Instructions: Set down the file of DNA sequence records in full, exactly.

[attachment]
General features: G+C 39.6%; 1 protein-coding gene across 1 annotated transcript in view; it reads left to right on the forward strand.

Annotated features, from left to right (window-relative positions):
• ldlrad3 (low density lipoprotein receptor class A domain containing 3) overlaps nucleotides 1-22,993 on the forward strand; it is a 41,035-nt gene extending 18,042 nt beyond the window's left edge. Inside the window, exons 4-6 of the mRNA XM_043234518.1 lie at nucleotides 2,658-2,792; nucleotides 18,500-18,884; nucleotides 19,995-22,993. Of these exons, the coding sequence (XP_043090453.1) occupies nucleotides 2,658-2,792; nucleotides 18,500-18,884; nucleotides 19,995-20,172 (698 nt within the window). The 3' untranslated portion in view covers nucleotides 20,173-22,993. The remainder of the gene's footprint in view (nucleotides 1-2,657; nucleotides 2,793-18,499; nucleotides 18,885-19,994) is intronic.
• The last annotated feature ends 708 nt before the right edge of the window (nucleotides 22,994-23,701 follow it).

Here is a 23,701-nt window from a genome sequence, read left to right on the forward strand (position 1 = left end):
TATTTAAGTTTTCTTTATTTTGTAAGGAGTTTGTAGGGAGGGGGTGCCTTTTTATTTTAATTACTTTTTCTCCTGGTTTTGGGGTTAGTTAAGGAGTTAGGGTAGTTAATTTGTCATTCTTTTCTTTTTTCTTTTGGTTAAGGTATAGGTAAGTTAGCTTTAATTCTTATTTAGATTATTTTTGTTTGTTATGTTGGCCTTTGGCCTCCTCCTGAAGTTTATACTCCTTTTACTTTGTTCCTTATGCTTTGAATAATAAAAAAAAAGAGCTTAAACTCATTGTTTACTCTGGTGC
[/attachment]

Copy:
General features: G+C 39.6%; 1 protein-coding gene across 1 annotated transcript in view; it reads left to right on the forward strand.

Annotated features, from left to right (window-relative positions):
• ldlrad3 (low density lipoprotein receptor class A domain containing 3) overlaps nucleotides 1-22,993 on the forward strand; it is a 41,035-nt gene extending 18,042 nt beyond the window's left edge. Inside the window, exons 4-6 of the mRNA XM_043234518.1 lie at nucleotides 2,658-2,792; nucleotides 18,500-18,884; nucleotides 19,995-22,993. Of these exons, the coding sequence (XP_043090453.1) occupies nucleotides 2,658-2,792; nucleotides 18,500-18,884; nucleotides 19,995-20,172 (698 nt within the window). The 3' untranslated portion in view covers nucleotides 20,173-22,993. The remainder of the gene's footprint in view (nucleotides 1-2,657; nucleotides 2,793-18,499; nucleotides 18,885-19,994) is intronic.
• The last annotated feature ends 708 nt before the right edge of the window (nucleotides 22,994-23,701 follow it).

Here is a 23,701-nt window from a genome sequence, read left to right on the forward strand (position 1 = left end):
TATTTAAGTTTTCTTTATTTTGTAAGGAGTTTGTAGGGAGGGGGTGCCTTTTTATTTTAATTACTTTTTCTCCTGGTTTTGGGGTTAGTTAAGGAGTTAGGGTAGTTAATTTGTCATTCTTTTCTTTTTTCTTTTGGTTAAGGTATAGGTAAGTTAGCTTTAATTCTTATTTAGATTATTTTTGTTTGTTATGTTGGCCTTTGGCCTCCTCCTGAAGTTTATACTCCTTTTACTTTGTTCCTTATGCTTTGAATAATAAAAAAAAAGAGCTTAAACTCATTGTTTACTCTGGTGC